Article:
Minister, show us the money

John Quessy

In a recent media release NSW Minister for Early Childhood Education, Leslie Williams bragged “High quality early childhood learning assured with 7,000 teachers accredited”. She went on to say that “accreditation by the BOSTES recognises the professionalism of NSW early childhood teachers and the vital role they play in developing young minds” and that “when we invest in early childhood education, we invest in the future”.

Such hubris however fails to acknowledge that these early childhood teachers are paid up to $30,000 per annum less than their professional equals teaching in schools largely because the NSW Government starves the early childhood sector of adequate funding. So, equal professional status, high quality teachers and vital work but seriously inadequate investment.

NSW has the lowest per child outlay of any of the states, $202 per child, compared to $357 in Victoria, $598 in Tasmania and $644 in South Australia. Consequently, childcare and preschool fees in this state are the highest in the country.

While claiming that investment in early education is an investment in the future, the NSW Government simply does not put its money where its mouth is. The Auditor General’s report shows that the government underspent its own early childhood budget by $350 million between 2011 and 2015. Rather than invest they hoard.

Properly targeted, this money could provide both for increased teacher salaries and reduced fees for parents. More affordable preschools would increase the participation rate of children in the year before school towards the national goal of 95%, well above the current level of 77%. The greater the investment, the greater the return.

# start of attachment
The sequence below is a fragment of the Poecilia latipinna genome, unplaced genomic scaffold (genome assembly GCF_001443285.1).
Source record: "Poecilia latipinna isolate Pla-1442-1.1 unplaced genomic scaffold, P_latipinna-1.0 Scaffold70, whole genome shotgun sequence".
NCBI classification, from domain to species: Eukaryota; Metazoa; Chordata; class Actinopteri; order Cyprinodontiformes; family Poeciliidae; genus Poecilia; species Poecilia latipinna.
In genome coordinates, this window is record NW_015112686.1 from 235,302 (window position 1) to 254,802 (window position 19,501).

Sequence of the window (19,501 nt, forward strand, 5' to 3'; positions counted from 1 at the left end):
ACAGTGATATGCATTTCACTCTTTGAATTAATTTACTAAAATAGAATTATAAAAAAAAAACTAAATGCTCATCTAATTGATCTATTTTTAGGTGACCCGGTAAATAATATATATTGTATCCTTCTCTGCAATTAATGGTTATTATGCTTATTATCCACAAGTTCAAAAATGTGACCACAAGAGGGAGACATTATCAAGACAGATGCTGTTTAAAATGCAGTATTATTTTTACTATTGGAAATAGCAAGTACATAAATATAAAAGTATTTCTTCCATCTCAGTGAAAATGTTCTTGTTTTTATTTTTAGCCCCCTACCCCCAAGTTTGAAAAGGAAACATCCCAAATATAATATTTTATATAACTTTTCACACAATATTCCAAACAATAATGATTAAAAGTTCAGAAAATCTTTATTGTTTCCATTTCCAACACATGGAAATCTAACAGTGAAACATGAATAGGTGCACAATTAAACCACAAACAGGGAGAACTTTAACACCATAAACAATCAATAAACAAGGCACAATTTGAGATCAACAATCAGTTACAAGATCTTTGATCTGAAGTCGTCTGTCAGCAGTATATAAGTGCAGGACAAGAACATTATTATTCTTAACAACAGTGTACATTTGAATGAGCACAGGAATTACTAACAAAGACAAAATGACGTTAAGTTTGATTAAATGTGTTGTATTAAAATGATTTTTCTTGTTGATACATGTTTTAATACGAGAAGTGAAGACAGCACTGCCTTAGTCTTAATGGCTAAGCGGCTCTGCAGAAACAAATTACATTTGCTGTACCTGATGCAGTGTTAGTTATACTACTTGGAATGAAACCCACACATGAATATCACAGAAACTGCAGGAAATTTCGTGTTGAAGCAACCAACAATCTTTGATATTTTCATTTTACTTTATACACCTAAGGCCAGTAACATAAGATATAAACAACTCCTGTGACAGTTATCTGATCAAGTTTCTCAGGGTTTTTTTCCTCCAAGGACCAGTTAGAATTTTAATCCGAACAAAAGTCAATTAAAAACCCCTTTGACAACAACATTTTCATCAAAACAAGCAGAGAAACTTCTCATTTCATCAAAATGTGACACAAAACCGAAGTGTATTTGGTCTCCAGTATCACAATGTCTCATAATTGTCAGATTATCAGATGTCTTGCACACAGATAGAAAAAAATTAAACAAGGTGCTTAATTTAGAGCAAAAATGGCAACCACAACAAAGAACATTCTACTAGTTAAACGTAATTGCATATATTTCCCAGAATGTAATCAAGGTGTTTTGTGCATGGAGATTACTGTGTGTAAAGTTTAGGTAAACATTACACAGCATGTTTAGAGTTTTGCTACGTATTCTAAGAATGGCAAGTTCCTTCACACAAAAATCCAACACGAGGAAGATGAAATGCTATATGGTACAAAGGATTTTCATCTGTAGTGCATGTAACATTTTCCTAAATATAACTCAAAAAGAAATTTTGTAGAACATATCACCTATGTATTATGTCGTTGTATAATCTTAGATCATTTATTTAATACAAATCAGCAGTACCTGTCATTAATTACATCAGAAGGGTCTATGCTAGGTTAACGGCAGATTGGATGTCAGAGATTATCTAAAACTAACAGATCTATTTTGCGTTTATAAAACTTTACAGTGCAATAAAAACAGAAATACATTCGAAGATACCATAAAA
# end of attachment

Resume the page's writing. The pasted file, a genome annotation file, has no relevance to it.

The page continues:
Early childhood teachers are heartily sick of hearing government excuses. The state government blames the federal government for funding delays and uncertainty and when questioned about low salaries for early childhood teachers provide the Pontius Pilate response, “Wages and salaries are matters for the Fair Work Commission, governments don’t set salaries”.

This is blatantly untrue. Where an entity controls a significant proportion of the income of another entity it clearly exercises a high degree of control on the limits of expenditure. For decades, the government has starved preschools of funds limiting their capacity to pay fair salary increases and the gap between pay rates for school teachers and preschool teachers has continued to widen.

By curtailing the income of centres the government manipulates their capacity to spend. It is a nonsense for the minister to pretend otherwise. There is very little difference between the actions of the government and that of companies like Coles or Woolworths, which contract with trolley collection companies at rates so low workers are underpaid.

John Quessy IEU Secretary